Vertebral artery anatomical variations as they relate to cervical transforaminal epidural steroid injections

Andrew I. Gitkind, Todd R. Olson, Sherry A. Downie

Research output: Contribution to journalArticlepeer-review

17 Scopus citations


Objective: To identify and categorize anatomical anomalies of the vertebral artery and determine the relationship of these unexpected variations to the site for cervical transforaminal epidural steroid injections (CTESI). Design: The cervical region and course of the vertebral arteries was dissected in 10 cadavers. Anatomical anomalies of the vertebral arteries were identified and documented. Those that could increase the risk of intra-arterial injection during fluoroscopically guided procedures are detailed. Results: Twenty percent of vertebral arteries were found to have anatomical variations including accessory vessels and lateral loops. These variations placed arterial segments in a portion of the posterior neural foramen where they could be at risk for cannulation during CETSI. In addition, 20% of the vertebral arteries entered the transverse foraminal column at a level other than C6. Discussion: CTESI have become a mainstay in the treatment algorithm for painful cervical radiculopathy. Described techniques take extreme care to avoid cannulation of the vertebral artery during this procedure. Unexpected deviation of the artery, or an arterial segment, into the posterior neural foramen, the target zone for CTESI, increases the risk of intra-arterial cannulation during injection. Accordingly, the practitioner must be aware of variant anatomy of the vertebral artery and take all precautions to avoid potential complications that may arise as a consequence.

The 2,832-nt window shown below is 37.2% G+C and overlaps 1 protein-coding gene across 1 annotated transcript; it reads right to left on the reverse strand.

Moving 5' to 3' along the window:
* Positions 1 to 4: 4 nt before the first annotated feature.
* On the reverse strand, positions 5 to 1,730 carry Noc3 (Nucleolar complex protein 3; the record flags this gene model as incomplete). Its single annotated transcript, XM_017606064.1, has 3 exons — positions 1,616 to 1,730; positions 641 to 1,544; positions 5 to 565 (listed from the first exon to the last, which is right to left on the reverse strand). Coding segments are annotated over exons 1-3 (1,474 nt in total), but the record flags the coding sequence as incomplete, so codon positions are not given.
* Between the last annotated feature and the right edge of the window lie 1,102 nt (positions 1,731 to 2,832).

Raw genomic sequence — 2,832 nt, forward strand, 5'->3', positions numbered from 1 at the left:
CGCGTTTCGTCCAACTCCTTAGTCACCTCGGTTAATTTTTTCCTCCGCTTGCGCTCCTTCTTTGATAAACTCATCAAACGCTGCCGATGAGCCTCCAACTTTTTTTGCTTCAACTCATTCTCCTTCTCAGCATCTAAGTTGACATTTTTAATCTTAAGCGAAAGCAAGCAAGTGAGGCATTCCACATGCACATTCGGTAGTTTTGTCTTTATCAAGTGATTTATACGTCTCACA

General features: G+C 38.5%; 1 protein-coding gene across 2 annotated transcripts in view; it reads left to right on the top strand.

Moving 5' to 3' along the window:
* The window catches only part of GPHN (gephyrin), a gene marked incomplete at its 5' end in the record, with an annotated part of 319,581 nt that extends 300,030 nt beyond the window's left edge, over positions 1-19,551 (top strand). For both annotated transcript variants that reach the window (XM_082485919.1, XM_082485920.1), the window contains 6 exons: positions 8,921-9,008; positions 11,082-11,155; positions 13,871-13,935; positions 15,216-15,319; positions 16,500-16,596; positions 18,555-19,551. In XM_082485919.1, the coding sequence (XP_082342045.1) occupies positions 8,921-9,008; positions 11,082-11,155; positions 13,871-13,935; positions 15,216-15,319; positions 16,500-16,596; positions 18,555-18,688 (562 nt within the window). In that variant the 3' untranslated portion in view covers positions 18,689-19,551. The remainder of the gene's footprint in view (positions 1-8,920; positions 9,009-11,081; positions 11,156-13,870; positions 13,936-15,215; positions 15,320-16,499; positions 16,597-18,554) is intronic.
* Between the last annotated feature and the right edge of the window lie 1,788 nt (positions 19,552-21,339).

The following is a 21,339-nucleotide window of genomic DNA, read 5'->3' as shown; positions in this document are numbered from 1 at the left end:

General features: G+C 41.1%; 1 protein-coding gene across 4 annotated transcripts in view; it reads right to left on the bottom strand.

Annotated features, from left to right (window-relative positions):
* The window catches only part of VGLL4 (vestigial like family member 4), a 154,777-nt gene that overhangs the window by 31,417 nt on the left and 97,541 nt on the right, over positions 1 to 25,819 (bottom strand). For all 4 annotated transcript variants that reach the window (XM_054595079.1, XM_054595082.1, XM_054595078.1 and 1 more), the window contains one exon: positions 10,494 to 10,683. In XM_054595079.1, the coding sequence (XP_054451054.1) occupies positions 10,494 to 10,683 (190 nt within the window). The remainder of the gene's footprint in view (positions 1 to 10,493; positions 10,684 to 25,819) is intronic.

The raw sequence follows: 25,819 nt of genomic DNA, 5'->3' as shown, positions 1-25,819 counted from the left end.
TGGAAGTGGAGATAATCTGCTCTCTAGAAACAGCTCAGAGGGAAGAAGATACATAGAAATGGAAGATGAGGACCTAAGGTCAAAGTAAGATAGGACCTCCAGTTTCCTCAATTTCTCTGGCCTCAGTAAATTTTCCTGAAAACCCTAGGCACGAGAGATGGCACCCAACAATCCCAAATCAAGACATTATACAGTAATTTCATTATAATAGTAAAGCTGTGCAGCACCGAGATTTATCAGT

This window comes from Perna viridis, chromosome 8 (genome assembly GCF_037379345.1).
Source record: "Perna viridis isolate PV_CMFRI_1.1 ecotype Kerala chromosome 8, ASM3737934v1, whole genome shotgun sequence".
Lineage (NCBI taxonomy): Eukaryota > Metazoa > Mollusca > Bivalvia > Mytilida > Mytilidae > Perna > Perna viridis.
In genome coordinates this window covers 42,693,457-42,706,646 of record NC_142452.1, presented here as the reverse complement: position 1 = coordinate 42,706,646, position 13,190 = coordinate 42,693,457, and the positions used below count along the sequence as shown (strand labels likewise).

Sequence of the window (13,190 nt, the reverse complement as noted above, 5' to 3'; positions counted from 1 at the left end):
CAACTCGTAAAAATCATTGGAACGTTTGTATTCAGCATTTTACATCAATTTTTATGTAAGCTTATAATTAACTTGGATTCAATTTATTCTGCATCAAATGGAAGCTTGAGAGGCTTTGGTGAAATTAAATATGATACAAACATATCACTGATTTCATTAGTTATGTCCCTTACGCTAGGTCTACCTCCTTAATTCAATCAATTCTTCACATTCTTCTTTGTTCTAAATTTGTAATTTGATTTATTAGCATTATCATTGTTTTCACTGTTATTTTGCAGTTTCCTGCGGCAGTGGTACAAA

Original languageEnglish (US)
Pages (from-to)1109-1114
Number of pages6
JournalPain Medicine (United States)
Issue number7
StatePublished - Jul 2014


  • Cervical radiculopathy
  • Cervical transforaminal epidural steroid injection
  • Vertebral artery

ASJC Scopus subject areas

  • Clinical Neurology
  • Anesthesiology and Pain Medicine


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